AXIN1 is the second most frequently mutated gene in WNT pathway. And as a tumor suppressor gene, its function is to promote the phosphorylation of β-catenin and following degradation. In Taniguchi’s study [36], the mutated frequency of AXIN1 was 9.6% in HCC.

ARID1A and ARID2, chromatin remodeling

AT-rich interactive domain-containing protein 1A (ARID1A) is one of the key subunits of the SWI/SNF (switch/sucrose non-fermentable) complex remodeling chromosome [37, 38]. The SWI/SNF complex utilizes the energy from ATP to mobilize nucleosome to regulate the activity of DNA. As a tumor suppressor gene, its expression in normal liver tissues is abundant to restrain cell proliferation. Once mutated, its knockdown will have a promotive effect on development, migration and proliferation of HCC cells [39, 40]. To date, many investigators have found that mutational rate of ARID1A gene is approximately 10-15% in HCC. All these ARID1A mutations include missense, nonsense and frame shift mutations, leading to the down-regulation of its encoded protein.

AT-rich interactive domain 2 (ARID2) is another most frequent mutated genes in SWI/SNF complex. And as a tumor suppressor gene, frequency of inactivating mutations was discovered for 5-10% [41]. Mutations in ARID2 are lightly less than in ARID1A and can be divided into three types, including nonsense mutations, frame shifting indels and splice site mutations [42]. Duan et al. found that expression of ARID2 is significantly down-regulated in HCC compared with normal hepatic cells, which indicates that ARID2 is a tumor suppressor to inhibit cellular proliferation and growth of HCC cells [41].Further researches suggested that ARID1A mutations were more common in alcohol intake-related HCCs than other risk factors, while ARID2 mutations frequently existed in HCV-related HCCs [4245].

NFE2L2 and KEAP1, oxidative stress pathway

Many studies have revealed that the oxidative stress pathway is significantly associated with the transformation and development of HCC [3, 25, 46]. Nuclear factor erythroid 2-related factor 2 (NFE2L2) plays a pivotal role in cellular anti-oxidation to prevent liver cells from a series of insults. Guichard and colleagues found that this pathway was activated in 12% of HCC samples with the two major mutations of NFE2L2 and Kelch-like ECH-associated protein 1 (KEAP1), with a frequency of 6.4% and 8%, respectively. And further study suggested that mutations in NFE2L2 and KEAP1 occurred in advanced HCC. In recent studies, there were some empirical evidence that the aberration in oxidative stress pathway could cooperate with WNT-β-catenin pathway to promote hepatocarcinogenesis [35].

RPS6KA3, PTEN and FGF19, AKT-mTOR-MAPK pathway

As one of the most frequent mutated pathways, several genes are involved in HCCs. Some investigators found that RPS6KA3, a gene located at chromosome x that encodes ribosomal S6 protein kinase 2 (RSK2), was mutated in a frequency of 2-9% in HCC. RSK2 is the RAS inhibitor and the lasting activation RAS has been associated with HCC resistance to drugs, such as sorafenib. The phosphatase and tensin homologue (PTEN) mutations can be found in 1-3% HCC cases.

Fibroblast growth factor 19 (FGF19), transmitting signals through FGFR4 in mature liver cells, was mutated approximately 4-6% HCC patients and had an activation effect on PI3K-AKT-mTOR pathway [3, 47]. Recent studies found that inhibiting interaction between FGF19 and FGFR4 through an anti-FGF19 monoclonal antibody could effectively prevent HCC in transgenic mice and FGF19 provided a biomarker for HCC patients treated with anti-FGF19 therapy [11, 47, 48]. Sawey et al. proved that FGF19 plus CCND1, both located in chromosome regions 11q13, could increase mortality than either FGF19 or CCND1 group, suggesting the combination of the two genes were more effective to hepatocarcinogenesis.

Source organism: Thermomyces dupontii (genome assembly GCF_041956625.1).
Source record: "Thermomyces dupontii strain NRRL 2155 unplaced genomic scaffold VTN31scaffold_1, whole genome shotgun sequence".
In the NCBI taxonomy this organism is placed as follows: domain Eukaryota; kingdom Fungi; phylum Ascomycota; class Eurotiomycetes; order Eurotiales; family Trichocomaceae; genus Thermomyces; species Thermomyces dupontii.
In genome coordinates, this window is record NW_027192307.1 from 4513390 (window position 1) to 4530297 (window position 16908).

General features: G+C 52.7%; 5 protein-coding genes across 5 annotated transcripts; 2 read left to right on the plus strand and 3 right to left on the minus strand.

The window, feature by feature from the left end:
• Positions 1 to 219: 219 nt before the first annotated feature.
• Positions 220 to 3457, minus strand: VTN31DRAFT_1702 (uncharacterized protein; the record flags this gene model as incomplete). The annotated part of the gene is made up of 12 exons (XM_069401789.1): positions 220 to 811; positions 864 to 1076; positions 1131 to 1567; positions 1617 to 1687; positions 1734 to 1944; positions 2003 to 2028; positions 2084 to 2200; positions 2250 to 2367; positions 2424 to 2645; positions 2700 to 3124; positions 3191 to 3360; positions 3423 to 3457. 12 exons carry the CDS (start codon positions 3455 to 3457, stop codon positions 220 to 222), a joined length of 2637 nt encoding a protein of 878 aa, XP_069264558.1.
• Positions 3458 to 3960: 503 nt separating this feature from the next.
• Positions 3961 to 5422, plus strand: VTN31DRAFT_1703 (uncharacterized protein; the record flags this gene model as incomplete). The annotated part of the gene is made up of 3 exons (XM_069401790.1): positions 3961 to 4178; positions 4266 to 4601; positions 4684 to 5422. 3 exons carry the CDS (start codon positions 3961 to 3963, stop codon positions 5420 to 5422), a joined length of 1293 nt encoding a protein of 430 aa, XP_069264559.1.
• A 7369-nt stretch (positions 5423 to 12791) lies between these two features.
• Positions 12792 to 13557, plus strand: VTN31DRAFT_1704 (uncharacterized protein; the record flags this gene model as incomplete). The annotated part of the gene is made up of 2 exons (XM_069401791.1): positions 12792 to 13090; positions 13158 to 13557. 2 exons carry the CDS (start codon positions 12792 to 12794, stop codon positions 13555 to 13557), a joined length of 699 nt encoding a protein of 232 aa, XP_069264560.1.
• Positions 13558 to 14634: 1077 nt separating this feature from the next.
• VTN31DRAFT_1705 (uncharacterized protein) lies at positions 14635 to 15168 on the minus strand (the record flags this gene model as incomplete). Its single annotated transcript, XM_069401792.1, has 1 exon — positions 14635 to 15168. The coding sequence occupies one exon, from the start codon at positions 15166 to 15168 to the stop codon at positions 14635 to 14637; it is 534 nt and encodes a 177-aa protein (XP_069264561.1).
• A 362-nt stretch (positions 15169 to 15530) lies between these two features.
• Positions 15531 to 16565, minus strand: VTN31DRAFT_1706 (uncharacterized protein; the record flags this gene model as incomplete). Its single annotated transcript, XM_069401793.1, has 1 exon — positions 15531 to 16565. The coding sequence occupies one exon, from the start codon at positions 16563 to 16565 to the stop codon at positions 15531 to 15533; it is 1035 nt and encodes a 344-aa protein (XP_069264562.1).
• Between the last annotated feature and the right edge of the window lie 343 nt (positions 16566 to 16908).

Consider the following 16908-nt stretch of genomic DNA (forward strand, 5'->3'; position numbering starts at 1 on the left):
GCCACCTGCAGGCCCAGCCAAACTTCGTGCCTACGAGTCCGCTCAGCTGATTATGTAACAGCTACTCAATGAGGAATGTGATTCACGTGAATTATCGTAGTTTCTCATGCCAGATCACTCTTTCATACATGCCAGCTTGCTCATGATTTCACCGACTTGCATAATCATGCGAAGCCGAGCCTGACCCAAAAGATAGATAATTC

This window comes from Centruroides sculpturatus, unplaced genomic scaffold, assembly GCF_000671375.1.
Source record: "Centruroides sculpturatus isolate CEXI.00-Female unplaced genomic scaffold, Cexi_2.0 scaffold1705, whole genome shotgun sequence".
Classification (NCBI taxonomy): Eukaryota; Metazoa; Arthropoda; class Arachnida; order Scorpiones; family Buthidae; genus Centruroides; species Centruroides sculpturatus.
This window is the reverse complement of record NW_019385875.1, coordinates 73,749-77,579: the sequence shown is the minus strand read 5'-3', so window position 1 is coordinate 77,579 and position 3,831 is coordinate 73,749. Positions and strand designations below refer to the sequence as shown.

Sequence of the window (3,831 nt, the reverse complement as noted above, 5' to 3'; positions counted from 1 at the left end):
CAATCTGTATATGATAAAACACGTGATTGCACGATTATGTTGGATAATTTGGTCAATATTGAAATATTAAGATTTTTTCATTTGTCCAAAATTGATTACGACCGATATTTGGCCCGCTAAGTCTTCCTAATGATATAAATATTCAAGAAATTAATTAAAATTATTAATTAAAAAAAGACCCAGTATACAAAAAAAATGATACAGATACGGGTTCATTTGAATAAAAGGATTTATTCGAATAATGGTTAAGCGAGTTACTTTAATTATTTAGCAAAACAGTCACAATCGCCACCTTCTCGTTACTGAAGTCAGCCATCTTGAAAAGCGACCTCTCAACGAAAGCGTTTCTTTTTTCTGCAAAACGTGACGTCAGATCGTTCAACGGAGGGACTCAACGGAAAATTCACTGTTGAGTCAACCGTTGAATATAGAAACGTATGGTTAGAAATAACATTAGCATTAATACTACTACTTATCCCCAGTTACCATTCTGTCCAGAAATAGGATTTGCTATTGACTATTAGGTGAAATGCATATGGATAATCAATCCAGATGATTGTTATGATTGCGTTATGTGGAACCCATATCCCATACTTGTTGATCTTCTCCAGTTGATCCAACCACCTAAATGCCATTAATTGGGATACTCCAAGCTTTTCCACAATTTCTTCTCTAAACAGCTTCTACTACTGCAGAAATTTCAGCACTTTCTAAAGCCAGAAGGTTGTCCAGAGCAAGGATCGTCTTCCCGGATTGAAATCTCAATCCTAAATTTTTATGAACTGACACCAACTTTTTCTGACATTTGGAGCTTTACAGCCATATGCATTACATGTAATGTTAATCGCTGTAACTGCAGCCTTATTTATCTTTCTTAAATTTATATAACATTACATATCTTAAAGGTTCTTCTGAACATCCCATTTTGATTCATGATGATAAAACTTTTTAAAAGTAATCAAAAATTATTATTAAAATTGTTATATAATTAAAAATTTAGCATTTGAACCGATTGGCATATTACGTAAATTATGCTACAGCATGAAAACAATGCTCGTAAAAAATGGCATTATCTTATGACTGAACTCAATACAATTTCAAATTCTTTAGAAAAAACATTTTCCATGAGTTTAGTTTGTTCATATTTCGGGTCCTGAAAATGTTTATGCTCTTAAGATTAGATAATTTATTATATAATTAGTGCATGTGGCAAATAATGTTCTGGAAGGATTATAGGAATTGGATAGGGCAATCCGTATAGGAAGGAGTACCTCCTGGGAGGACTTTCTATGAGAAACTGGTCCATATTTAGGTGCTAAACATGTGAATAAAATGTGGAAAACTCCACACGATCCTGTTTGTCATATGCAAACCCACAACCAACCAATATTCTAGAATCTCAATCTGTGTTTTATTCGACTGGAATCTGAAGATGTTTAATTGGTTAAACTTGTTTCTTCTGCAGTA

Apart from FGFR, this pathway can also be activated by other tyrosine kinase receptor, including EGFR and insulin-like growth factor receptor (IGFR). Some studies found that EGF and EGFR were overexpression, which was associated with proliferation and differentiation of tumor cell [49]. And its overexpression shows a negative correlation with prognosis of HCCs, thus EGFR might be a potential target for HCC treatment.

Recent studies have found that mTOR pathway played a vital role in hepatocarcinogenesis [50]. mTOR pathway is more significantly altered in poor differentiation, vascular invasion, and higher stage tumors, and tumors with poor prognostic features [51]. Thus, patients with a highly activated mTOR pathway may benefit most from therapeutic strategy specifically targeting this pathway [52].

VEGFA and PDGF, angiogenesis

Apart from DNA amplification in chromosome region 11q13, vascular endothelial growth factor A (VEGFA) situating in 6p21 is another genomic amplification in 3-7% HCC patients, which plays a pivotal role in promoting proliferation and migration of endothelial cells and improving vascular permeability [53, 54]. The mRNA and protein levels in HCC tumor cells are significantly higher than those in para-carcinoma tissue (P<0.01), and the overexpression of VEGFA could promote paracrine secretion of hepatocyte growth factor (HGF) [55, 56]. Moreover, that HGF binding to its specific receptor MET could promote epithelial cell migration. In addition, high levels of VEGF also are linked to poor overall survival (OS) and lower progression-free survival (PFS) in HCC patients. And further studies demonstrated that VEGFR inhibitors cabozantinib and ramucirumab showed an anti-tumor activity in HCC through interdicting VEGFR2 [57, 58], but results need to be validated in further clinical trials.